Flying into North Island by helicopter from Mahe, a mere 15-minute ride, you can experience breathtaking views of pristine white beaches and clear turquoise waters and, if you’re lucky, spot whales and dolphins. North Island is one of the inner islands of the Seychelles archipelago and only opened to tourists a few years ago. When you land on the fine sand surrounded by swaying palm trees you really feel as if you have arrived!
We were greeted by charming staff, bearing chilled face cloths and homemade lemonade. We were then whisked away in a golf buggy to villa no 5. Apparently Prince Andrew was the last person to have stayed there, so I am now able to say that I have slept in the same bed as Prince Andrew!
There are just 11 self-contained villas on the whole of North Island, which is 460 square meters. Villa no.11 is the most exclusive, the most remote and also the most expensive of the villas, but to be honest I certainly didn’t feel remotely cramped or overlooked as the villas are all spacious, secluded and cleverly built. There is a central dining room, with a wine cellar (albeit with a rather disappointing selection of wines-apparently they were waiting for the ship to come in with new stock), a lounge, library, gym (I have to confess that this was not ventured into) a 45m long elevated swimming pool, a spa, plus a PADI dive centre. There were also mountain bikes for exploring the island, but the thought of cycling uphill through sand in the heat was rather too energetic for my liking.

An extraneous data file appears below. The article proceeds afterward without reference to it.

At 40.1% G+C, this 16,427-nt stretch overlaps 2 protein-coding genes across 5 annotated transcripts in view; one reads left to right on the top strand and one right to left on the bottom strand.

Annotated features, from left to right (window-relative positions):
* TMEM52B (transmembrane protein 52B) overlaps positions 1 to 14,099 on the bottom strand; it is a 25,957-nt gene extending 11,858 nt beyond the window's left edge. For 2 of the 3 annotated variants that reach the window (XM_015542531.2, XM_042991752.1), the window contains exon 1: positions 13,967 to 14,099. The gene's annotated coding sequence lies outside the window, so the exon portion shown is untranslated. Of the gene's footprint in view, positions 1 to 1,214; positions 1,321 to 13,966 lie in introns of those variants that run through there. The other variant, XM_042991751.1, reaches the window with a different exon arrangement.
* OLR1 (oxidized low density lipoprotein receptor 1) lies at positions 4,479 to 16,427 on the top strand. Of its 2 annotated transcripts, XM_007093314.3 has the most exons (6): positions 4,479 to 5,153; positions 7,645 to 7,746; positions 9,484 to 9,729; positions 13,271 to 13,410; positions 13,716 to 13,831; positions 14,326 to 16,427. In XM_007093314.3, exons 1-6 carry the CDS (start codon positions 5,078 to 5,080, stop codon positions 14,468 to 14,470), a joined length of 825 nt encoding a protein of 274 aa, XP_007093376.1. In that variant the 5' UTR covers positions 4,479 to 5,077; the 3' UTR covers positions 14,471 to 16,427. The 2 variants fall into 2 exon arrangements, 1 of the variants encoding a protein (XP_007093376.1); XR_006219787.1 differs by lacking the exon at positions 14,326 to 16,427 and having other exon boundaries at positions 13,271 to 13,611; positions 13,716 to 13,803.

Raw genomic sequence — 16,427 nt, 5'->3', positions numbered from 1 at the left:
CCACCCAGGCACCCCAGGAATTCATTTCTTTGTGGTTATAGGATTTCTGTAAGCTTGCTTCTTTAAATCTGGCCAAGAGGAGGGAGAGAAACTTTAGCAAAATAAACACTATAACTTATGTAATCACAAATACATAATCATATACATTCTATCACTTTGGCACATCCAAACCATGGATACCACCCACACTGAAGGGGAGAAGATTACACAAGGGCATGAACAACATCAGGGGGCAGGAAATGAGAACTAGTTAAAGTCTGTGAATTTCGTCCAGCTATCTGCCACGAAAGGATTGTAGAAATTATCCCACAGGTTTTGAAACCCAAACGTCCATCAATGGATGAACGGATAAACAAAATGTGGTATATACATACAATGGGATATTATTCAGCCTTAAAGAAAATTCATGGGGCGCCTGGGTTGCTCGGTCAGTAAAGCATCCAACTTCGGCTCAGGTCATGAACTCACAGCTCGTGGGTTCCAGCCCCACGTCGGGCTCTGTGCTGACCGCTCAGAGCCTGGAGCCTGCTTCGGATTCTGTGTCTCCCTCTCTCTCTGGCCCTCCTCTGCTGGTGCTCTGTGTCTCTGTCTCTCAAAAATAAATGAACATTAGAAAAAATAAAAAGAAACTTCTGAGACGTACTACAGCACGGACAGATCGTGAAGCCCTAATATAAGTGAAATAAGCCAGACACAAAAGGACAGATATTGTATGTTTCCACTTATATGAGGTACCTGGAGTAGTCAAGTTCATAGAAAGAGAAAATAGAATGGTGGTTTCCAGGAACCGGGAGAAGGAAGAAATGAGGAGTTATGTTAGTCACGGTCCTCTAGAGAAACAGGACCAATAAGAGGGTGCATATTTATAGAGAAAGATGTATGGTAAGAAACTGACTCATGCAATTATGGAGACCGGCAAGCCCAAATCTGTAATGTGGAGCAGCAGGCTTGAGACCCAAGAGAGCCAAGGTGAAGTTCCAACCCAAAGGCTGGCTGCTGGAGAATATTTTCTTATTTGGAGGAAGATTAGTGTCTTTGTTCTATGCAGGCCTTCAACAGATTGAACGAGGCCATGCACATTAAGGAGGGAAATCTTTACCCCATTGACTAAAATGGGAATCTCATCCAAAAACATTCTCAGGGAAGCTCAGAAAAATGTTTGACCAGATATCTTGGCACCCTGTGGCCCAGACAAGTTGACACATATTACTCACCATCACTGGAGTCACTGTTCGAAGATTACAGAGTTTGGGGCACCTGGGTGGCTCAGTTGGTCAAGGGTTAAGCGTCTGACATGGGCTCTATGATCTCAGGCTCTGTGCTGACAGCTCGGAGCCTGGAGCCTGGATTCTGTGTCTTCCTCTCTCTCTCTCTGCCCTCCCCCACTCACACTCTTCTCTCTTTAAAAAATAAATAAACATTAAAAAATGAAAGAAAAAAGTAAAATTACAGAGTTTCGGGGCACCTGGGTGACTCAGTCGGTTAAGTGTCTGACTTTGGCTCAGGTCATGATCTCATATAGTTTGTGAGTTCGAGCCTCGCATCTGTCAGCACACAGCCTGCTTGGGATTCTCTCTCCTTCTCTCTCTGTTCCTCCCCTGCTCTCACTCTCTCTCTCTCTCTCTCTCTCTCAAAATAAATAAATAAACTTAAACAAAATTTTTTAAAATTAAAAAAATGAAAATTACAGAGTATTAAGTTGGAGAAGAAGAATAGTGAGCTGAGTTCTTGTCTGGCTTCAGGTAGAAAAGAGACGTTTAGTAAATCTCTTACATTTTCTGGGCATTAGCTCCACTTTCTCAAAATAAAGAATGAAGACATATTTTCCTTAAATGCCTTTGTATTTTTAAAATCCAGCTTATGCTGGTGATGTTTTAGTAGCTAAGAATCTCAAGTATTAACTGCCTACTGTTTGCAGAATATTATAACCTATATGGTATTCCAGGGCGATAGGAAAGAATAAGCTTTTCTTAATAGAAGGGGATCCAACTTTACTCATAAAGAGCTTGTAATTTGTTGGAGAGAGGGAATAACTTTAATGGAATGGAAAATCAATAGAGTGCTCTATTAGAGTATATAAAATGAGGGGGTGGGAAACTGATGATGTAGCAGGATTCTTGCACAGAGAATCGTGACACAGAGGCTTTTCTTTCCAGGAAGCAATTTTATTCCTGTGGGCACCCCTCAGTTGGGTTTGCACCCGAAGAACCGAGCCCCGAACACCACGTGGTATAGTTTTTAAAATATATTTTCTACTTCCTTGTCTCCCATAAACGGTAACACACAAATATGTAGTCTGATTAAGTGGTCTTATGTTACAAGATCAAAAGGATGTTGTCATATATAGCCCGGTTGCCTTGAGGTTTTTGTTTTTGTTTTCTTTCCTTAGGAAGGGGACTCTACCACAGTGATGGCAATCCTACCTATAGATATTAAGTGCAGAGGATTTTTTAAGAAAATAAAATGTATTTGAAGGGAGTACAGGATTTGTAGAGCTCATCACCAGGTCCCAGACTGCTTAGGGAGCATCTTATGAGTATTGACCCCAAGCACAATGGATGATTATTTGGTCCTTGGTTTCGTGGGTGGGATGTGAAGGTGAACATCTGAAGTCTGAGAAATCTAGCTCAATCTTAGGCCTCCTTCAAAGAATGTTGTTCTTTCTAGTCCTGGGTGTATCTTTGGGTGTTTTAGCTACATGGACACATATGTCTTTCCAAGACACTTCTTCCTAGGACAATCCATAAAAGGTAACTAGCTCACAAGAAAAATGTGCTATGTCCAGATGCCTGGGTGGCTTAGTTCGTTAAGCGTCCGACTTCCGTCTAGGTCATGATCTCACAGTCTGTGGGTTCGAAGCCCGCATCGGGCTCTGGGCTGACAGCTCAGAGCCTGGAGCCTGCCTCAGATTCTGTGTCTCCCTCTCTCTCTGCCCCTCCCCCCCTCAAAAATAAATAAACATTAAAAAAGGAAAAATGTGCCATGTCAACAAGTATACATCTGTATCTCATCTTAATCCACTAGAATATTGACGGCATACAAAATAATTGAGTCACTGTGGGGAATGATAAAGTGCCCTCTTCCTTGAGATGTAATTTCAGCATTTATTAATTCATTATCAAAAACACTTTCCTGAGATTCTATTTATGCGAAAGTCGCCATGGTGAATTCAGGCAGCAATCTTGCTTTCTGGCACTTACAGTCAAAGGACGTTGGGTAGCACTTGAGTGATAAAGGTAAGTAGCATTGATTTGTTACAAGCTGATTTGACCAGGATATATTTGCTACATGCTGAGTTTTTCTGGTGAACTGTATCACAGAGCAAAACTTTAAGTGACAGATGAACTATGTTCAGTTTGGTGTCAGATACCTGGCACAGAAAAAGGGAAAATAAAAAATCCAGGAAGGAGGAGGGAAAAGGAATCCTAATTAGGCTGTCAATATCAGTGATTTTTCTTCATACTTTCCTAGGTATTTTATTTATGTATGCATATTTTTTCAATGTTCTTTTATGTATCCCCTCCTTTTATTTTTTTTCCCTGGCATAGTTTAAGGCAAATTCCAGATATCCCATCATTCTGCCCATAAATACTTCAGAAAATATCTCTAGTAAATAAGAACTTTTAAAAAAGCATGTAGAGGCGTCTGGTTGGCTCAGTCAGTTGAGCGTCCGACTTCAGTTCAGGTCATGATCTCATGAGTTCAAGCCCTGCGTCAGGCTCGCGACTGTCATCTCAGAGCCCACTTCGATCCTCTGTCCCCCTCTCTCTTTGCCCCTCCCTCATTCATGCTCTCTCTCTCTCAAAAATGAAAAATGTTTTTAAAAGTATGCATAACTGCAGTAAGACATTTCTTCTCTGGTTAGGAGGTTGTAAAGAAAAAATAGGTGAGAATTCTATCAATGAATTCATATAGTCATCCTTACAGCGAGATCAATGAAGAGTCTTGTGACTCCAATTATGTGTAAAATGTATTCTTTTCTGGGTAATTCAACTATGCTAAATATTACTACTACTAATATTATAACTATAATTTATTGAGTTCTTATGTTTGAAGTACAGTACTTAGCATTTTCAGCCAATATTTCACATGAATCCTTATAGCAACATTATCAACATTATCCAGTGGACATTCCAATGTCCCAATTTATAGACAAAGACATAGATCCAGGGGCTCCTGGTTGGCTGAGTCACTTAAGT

Apart from a spacious and sumptuous bedroom with ocean views, we had a large bathroom, with a sunken bath big enough to fit two in. My favourite piece of furniture in the bathroom was a large wicker lounger with a squishy cushion covered in white fluffy towelling. After a hot bath or outdoor shower sinking onto this was what I can only imagine would be like sinking into a large marshmallow.
The round private plunge pool on our deck was perfect for wallowing in at the end of the day with a large G & T looking out over scenic ocean views. Alternatively, there was a day bed, which was perfect for an afternoon snooze. For those guests who had children or who wanted an office (heaven forbid on holiday), there was another bedroom, with twin beds which could be set up according to one’s needs. We put it to good use as our in-villa spa, and experienced reflexology and aromatherapy massage treatments which were truly divine.